US turkey sector disputes bacteria report findings

By Carina Perkins

- Last updated on GMT

Related tags: Antibiotic resistance, Livestock, Poultry

NTF refutes findings on antibiotic-resistant bacteria in turkey
NTF refutes findings on antibiotic-resistant bacteria in turkey
The US turkey industry has hit back at a report which claimed that ground turkey on sale in supermarkets was rife with antibiotic-resistant bacteria.

The Consumer Reports study found that 90% of ground turkey products bought in supermarkets contained bacteria, with much of this resistant to antibiotics. However, the US National Turkey Federation (NTF) dismissed the study was “misleading”​ and “alarmist”.

The NTF said that Consumer Reports had used “an extremely small sampling” and that the two main bacteria found - enterococcus and generic E.coli - are not considered to be sources of foodborne illness.

“Enterococcus and generic E.coli are everywhere, and there is more than one way they can wind up on food animals. In fact, it’s so common; studies have shown that generic E.coli and MRSA can even be found on about 20% of computer keyboards,​” said NTF vice-president of scientific and regulatory affairs Lisa Picard.

The NTF pointed out that the two pathogens causing the biggest risk to public health - Campylobacter and Salmonella - were almost totally absent from the samples, with only 5% of samples testing positive for Salmonella and none for Campylobacter.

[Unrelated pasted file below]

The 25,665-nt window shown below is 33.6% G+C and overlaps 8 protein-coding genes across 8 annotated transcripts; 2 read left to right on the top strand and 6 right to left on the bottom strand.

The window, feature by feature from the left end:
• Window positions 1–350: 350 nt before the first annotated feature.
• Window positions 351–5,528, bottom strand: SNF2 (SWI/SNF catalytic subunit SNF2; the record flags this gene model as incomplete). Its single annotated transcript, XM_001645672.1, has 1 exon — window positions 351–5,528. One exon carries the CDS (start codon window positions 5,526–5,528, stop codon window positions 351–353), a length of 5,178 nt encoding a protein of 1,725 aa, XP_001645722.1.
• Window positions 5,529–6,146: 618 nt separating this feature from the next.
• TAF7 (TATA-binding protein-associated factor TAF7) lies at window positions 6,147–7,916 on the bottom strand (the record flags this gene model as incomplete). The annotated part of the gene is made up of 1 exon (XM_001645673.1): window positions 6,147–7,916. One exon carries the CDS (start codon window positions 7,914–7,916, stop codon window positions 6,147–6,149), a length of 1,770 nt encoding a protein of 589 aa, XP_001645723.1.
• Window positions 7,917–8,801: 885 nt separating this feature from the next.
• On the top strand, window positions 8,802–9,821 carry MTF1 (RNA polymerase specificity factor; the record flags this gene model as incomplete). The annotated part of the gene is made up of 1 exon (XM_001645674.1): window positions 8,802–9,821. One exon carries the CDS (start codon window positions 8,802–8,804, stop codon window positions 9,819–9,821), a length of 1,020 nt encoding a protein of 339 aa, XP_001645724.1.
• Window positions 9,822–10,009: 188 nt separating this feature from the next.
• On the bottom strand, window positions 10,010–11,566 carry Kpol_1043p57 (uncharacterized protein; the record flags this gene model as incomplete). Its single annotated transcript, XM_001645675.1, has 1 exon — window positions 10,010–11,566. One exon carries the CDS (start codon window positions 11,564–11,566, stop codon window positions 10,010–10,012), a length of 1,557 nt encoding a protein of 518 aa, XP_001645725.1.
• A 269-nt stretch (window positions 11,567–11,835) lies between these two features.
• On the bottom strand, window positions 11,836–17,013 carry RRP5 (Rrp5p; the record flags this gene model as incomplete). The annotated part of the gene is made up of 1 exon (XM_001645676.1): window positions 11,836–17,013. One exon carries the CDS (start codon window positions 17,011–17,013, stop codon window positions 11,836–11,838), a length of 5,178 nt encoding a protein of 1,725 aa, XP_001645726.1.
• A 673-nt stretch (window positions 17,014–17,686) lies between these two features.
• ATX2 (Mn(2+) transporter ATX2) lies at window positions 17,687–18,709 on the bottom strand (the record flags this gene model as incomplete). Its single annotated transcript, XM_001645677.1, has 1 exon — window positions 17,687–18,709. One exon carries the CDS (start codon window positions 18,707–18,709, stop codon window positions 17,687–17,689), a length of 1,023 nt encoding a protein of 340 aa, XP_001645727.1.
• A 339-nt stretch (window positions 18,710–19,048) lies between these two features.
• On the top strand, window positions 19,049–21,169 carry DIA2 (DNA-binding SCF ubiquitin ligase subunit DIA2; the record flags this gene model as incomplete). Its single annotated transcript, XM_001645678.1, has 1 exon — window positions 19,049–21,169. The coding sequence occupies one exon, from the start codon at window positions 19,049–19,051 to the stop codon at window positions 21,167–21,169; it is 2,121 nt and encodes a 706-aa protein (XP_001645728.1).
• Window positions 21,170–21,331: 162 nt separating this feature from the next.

“This is borne out by more extensive government testing, which finds almost 90% of all ground turkey and 97% of whole turkeys are Salmonella-free. While the turkey industry strives to control all bacteria on its products, it focuses primarily on those bacteria that present the greatest threat to human health,”​ said the NTF statement.

Additionally, the NTF said the report’s findings on antibiotics were misleading, because one of the antibiotics tested for, Ciprofloxacin, has not been used in poultry production for almost eight years. It added that another antibiotic group, Tetracycline, is a largely insigificant antibiotic in human medicine and that two other antiobiotic groups, Penicillin and Cephalosporin, are used “infrequently”​ in animal production.

Commenting on calls from Consumers Union, the advocacy arm of Consumer Reports, to ban all antibiotic use in animal production except to treat illness, Pcard said: “Animals, just like people, sometimes get sick. The turkey industry judiciously uses antibiotics under strict guidelines set by federal law to restore health, and to treat and control disease.   

“This makes good sense for the turkey’s health and lowers production costs, something very important to budget-conscious consumers. Proper animal health practices are an important reason the US food supply is one of the highest quality, safest, and most affordable in the world.”

Related topics: Meat

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